Milana Li left on one of her usual walks Sunday in the Southwest Beaverton neighborhood where she lived, but her family started worrying when the 13-year-old didn’t make it back to the apartment by her 8 p.m. curfew.
The Conestoga Middle School student loved going with friends to Starbucks or Jamba Juice at the Progress Ridge TownSquare shopping center nearby.
It was normal for her to walk for 30 minutes to an hour along the Westside Regional Trail to Barrows Park. She left about 4 p.m.
Just 48 hours after she went out for a walk, Li’s body was found in a small stream near the trail.
Her family has no idea what happened to the sixth grader, said friend Rstay Hofman.
“We are all shocked,” Hofman said. “It feels like we’re living in a movie. We live in such a safe neighborhood. How someone could do this to a 13-year-old, we don’t understand.”
Beaverton police have said they are investigating Li’s death as a homicide, but have not released further details to the public – or to Li’s family, Hofman said.
They have said only that they do not believe the community faces a continued threat and that they are following several leads, declining to answer further questions.
“We just think (Milana Li) went for a regular walk,” Hofman said. “It didn’t seem like she was a runaway, because she left everything except her cellphone at home. We don’t know if she met someone or if she was in the wrong place at the wrong time, we just don’t know.”
Her mother, Assel Li, reported Milana missing at 1 p.m. Monday.
The family moved to Beaverton three years ago from Pavlodar, a city in the northeast of Kazakhstan, near the Russia border.
Milana Li’s grandmother settled in the Portland area 20 years ago, and her father, Andrey Li, travels back and forth between the U.S. and Kazakhstan, where he runs a business. He flew home to Beaverton this week after news of his daughter’s death. The couple have two other children, 18-year-old Nikita and 5 year-old Arina.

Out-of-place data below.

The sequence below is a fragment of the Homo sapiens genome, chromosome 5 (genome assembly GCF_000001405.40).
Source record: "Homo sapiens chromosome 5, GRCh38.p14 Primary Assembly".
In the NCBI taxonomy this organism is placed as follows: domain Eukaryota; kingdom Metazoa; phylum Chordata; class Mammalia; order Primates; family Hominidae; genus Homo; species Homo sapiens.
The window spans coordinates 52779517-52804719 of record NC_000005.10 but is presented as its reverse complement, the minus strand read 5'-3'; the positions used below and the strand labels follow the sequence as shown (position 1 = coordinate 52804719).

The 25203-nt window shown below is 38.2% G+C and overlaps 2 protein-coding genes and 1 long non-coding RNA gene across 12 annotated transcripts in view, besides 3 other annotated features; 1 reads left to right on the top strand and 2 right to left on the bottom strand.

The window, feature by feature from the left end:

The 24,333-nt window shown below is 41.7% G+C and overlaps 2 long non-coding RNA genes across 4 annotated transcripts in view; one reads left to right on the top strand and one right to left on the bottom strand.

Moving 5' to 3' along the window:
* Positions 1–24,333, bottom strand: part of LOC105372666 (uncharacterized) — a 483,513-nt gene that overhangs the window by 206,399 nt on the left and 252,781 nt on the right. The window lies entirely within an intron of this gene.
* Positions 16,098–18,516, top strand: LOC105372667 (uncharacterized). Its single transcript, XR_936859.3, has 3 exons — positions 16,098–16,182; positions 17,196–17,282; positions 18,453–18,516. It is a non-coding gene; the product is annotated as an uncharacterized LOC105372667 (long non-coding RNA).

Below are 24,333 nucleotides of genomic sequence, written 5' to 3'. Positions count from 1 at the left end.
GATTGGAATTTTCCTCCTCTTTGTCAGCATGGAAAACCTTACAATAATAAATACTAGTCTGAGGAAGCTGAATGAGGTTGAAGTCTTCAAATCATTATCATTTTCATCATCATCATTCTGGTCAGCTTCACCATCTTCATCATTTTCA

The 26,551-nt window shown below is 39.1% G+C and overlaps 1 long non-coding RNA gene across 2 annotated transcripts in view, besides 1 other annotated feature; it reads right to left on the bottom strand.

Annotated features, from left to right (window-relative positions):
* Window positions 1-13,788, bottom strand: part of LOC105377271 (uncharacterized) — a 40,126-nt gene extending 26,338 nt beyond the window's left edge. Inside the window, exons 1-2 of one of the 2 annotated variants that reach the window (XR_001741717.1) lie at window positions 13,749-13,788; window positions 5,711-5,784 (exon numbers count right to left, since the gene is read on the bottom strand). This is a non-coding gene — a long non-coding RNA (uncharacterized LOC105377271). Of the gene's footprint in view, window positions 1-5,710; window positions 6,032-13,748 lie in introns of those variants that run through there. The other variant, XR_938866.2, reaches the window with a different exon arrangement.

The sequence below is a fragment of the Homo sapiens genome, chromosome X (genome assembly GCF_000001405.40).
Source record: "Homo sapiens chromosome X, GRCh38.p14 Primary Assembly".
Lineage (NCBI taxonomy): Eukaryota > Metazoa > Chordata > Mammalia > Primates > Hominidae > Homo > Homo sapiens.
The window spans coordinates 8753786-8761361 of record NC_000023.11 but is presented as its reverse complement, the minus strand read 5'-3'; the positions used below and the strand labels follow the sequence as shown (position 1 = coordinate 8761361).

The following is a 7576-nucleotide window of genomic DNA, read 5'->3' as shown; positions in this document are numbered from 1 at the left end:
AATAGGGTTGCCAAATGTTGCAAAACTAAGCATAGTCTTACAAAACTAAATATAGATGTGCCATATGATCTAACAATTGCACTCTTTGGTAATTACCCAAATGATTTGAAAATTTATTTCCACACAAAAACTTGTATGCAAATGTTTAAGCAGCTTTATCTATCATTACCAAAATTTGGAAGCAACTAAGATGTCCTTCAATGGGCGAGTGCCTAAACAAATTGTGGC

Hofman said people in the small, tight-knit Kazakh community in Oregon and the broader community of Russian-speaking immigrants have been reaching out in droves, asking how to support the family.
“We all know each other and we try to stay close with people from the same country,” said Hofman, who is also originally from Kazakhstan. “Since the news, a group of friends went to (the family’s) home, some stayed overnight, and others have been bringing food and supporting the family.”
Many mothers are worried about the safety of their own children, Hofman said, especially because police have not said anything about suspects in the case.
Hofman started a GoFundMe for the family, raising more than $20,000 in a few days.
“Milana was a light, a true friend who opened up her warm heart to everyone and truly listened,” Hofman wrote on the fundraising site. “She was a wonderful daughter, her parents (Assel and Andrey) could trust and depend on her. In her short 13 years on this earth, she made a lasting difference in the lives of many and forever touched our hearts.”
Hofman said Li couldn’t wait until she was old enough to get her CPR training and start babysitting. She was responsible and a big help around the house, taking care of her younger sister when her mother was at work.
When the family moved to Beaverton, Li didn’t speak any English. But she was transitioning well and learning the language quickly, Hofman said.
Li loved her school and teachers. She enjoyed reading comic books. Her mother described her as a calm, sweet and quiet child from the moment she was born.
The family is planning a small funeral and later a public memorial service.
“It’s really hard,” Hofman said. “She was just a kid.”
Li was like a second mother to her little sister so when she didn’t come home Sunday night, her family decided not to tell Arina right away.
The young girl started crying though, Hofman said, and told her family, “I miss Milana.”